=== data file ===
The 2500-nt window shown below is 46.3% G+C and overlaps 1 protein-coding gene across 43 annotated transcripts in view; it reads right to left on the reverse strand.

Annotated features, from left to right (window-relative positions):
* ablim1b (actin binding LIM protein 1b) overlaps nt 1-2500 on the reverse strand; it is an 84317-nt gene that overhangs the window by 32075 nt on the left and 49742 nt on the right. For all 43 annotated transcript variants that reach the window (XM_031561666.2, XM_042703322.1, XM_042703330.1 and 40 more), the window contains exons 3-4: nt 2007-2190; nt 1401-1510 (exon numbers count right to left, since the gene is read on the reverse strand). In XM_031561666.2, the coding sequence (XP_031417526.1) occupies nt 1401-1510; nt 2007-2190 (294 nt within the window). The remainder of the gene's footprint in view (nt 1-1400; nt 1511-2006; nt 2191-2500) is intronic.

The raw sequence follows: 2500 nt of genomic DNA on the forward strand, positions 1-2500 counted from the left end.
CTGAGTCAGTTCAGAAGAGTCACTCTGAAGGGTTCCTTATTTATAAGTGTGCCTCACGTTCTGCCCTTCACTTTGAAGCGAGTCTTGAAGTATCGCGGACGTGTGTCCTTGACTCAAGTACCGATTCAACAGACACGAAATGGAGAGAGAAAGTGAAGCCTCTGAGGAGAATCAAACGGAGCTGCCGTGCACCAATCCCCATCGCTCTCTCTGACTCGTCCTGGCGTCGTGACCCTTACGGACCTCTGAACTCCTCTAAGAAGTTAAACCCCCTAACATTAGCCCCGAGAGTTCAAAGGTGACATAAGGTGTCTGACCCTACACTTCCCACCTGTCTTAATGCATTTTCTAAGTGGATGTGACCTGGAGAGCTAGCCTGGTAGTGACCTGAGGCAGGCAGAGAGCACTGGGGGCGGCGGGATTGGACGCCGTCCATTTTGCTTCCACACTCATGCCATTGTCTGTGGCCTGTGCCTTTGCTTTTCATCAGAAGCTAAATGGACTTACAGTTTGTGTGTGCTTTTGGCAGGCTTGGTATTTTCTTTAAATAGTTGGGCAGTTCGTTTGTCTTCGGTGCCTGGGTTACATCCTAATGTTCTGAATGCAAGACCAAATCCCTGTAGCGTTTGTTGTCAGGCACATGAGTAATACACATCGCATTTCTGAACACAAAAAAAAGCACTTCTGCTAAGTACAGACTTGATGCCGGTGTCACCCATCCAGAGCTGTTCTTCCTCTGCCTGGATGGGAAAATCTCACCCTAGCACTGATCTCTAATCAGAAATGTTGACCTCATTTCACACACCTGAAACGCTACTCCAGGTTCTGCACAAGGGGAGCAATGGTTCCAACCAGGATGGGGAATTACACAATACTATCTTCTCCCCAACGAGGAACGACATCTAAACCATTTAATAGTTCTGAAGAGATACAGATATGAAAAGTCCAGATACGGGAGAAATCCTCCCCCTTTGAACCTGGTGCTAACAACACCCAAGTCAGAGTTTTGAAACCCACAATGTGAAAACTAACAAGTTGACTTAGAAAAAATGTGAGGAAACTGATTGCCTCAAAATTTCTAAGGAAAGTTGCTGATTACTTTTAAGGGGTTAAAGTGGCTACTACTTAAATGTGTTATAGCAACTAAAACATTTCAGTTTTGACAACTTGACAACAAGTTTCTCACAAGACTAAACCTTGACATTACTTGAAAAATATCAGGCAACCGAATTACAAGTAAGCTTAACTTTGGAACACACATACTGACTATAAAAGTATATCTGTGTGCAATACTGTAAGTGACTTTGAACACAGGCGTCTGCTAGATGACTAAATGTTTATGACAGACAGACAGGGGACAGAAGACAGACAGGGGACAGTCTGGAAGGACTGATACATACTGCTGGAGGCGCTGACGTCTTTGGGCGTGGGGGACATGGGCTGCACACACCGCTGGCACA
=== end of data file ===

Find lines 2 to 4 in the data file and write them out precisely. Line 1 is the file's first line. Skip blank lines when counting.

Annotated features, from left to right (window-relative positions):
* ablim1b (actin binding LIM protein 1b) overlaps nt 1-2500 on the reverse strand; it is an 84317-nt gene that overhangs the window by 32075 nt on the left and 49742 nt on the right. For all 43 annotated transcript variants that reach the window (XM_031561666.2, XM_042703322.1, XM_042703330.1 and 40 more), the window contains exons 3-4: nt 2007-2190; nt 1401-1510 (exon numbers count right to left, since the gene is read on the reverse strand). In XM_031561666.2, the coding sequence (XP_031417526.1) occupies nt 1401-1510; nt 2007-2190 (294 nt within the window). The remainder of the gene's footprint in view (nt 1-1400; nt 1511-2006; nt 2191-2500) is intronic.

The raw sequence follows: 2500 nt of genomic DNA on the forward strand, positions 1-2500 counted from the left end.